https://www.ssa.gov/pubs/EN-05-10007.pdf

  5. AK

    (1) If I wait until age 70 to draw my social security benefits, does my spouse (who will then be age 63) receive 37.5% of my FRA (age 66) benefits … or 37.5% of my maximum (age 70) benefits?
    (2) Once we both sign up for social security benefits, will my spouse and I (while we are both still living) be receiving TWO sets of benefits simultaneously … mine (full amount) and hers (37.5% of my benefits)?
    (3) In the event I precede my wife in death, will my spouse’s benefits be increased to the same amount of benefits I was receiving until my death … or will she continue to receive just the same (lower) amount she had been receiving while I was still alive?

  6. Manuel S.

    Special circumstances, my state retirement will be about 1/2 of the benefit amount I was expecting because my employer failed to honor my Tier 1 Choice at time of hire 26 years ago.
    Would I be eligible for an increase in my Social Security Benefit amount.
    Also would I be able to Donate my Benefit to my Wife if I pass away before she does.
    I am due to retire this December from state service of 27 + years.
    State Tier 1 Error caught about six years at which time we were allowed to convert from Tier 2 to Tier 1 deductions.
    MS

    • Ray F.

      Thank you for reaching out to us Manuel. Unlike workers in the private sector, not all state and local employees are covered by Social Security. Some are covered only by their public retirement pension program; some are covered by both public pensions and Social Security; and some are covered by Social Security only. Each state has a State Social Security Administrator who can provide additional information about Social Security and Medicare coverage. Please read our publication “How State And Local Government Employees Are Covered By Social Security And Medicare” for more information.
      Also, a pension based on work that is not covered by Social Security (for example, Federal civil service and some State or local government agencies, such as police officers and some teachers) may cause the amount of your Social Security benefit to be reduced. Your benefits can be reduced based on one of two provisions,the Windfall Elimination Provision and the Government Pension Offset. We hope this information helps.

  7. Grace

    If you go and try to get social security they treat you very bad. Make you feel as if they are giving it from their own pocket. This is what you get after working 40 or 50 years and being contributing to social security. Sad.

    • StillLearnin'

      Hi Grace, I’m sorry that was your experience. Hope it gets better. The Glendora, CA SOC office is wonderful from the moment you walk in the door until you leave. Parking is easy in their lot. Everyone is respectful, knowledgeable, and warm. Mr. Serrano is so knowledgeable, thorough, patient, and kind. The security officer is great and kept his eye open to a pregnant woman who appeared to be having trouble breathing as she was leaving. He stepped out to check on her and helped her. I hope your future experiences with SOC change to all positive. Best of luck to you. Take care of yourself. God bless you and yours.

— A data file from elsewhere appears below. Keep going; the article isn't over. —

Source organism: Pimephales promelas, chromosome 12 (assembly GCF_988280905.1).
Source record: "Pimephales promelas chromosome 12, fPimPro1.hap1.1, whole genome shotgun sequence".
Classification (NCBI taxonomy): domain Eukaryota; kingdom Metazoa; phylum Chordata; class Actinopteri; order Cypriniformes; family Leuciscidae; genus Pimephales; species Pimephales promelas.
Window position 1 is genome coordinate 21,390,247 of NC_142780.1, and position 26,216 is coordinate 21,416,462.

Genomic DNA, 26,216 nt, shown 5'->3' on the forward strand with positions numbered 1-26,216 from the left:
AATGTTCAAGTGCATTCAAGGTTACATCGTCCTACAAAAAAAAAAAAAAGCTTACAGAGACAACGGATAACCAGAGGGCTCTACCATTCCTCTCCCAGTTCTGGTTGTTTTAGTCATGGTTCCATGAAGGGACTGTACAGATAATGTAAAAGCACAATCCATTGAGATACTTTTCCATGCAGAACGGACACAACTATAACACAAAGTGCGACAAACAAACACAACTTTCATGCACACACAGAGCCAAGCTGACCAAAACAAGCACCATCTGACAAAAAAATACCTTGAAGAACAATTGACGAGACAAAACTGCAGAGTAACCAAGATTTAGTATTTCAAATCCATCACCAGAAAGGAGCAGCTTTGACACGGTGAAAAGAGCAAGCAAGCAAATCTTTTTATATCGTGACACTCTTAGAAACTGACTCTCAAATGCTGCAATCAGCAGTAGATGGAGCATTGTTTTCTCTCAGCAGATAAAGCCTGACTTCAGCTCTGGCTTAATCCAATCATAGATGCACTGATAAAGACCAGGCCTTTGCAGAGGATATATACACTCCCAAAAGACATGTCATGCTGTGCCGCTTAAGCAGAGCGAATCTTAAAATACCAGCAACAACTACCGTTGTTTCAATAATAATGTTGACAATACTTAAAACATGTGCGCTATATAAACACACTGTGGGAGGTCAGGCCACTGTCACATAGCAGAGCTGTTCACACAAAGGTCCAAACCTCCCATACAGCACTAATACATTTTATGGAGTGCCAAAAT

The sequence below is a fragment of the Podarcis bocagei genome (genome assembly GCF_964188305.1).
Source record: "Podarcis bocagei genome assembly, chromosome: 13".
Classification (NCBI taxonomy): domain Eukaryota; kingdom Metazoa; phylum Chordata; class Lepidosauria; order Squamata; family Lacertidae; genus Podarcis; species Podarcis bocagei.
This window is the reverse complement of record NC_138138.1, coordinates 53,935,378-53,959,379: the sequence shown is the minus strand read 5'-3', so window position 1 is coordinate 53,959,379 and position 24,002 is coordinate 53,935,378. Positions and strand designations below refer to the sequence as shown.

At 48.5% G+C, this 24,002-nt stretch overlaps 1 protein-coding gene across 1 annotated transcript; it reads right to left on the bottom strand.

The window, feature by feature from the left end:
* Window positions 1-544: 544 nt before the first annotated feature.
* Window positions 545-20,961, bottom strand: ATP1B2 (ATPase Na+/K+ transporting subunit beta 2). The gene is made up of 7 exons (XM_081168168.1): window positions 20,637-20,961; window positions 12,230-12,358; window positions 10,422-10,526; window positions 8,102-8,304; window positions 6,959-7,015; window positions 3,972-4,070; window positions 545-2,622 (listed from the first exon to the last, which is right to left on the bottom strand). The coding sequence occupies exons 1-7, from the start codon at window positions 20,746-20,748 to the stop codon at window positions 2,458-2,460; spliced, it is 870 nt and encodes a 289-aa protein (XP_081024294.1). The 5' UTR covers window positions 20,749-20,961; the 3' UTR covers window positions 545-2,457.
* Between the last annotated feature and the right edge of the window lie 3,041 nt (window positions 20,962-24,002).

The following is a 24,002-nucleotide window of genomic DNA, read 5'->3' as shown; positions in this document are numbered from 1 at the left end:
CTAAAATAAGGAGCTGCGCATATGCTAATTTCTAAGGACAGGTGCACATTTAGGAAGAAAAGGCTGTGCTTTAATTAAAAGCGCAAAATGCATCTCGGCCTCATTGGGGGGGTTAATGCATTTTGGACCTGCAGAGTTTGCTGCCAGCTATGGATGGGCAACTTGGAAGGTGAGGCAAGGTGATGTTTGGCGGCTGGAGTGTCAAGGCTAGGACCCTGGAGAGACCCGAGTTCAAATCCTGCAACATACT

8. Carol D.

    I can’t believe the blogs that I just read. I am so sick an d tired of this kind of attitude from so many people about so many things nowadays. I for one am very happy about my social security. I had to go on disability first because of multiple problems that made it impossible for me to work any longer. A lot of people in our country need to grow up and appreciate the many things that they have available when they get in trouble. Just wait until some stupid politician manages to cancel these things.

    • Mary

      Hi carol
      I totally agree with you what you said in your post about social security as like your self. .I too was on disability and when I became the age of 65 2 years ago..I was automatically rolled over to social security and not complaining at all..as I do not know where I would be without it…so yes…I totally agree with you that people in this world should be happy they get social security and pension plans…and what else they may receive…people are so greedy these days..they want and want..
      Have a great day Carol and nice to meet you…
      Your new friend
      Mary

  9. Burt O.

    I agree #1000 %. It’s no different than medicare. The government can’t wait for us to die & go away so they can line their pockets with $. Our $.

  10. Mickey

    Plan retirement and “show your love?”

    You force this shitty plan down our throat, and then try and market it like we have a fucking choice?

    Fuck off and die please….now….hurry

    • Grateful f.

      What language…angry man. Be grateful for Social Security and what you have.

Comments are closed.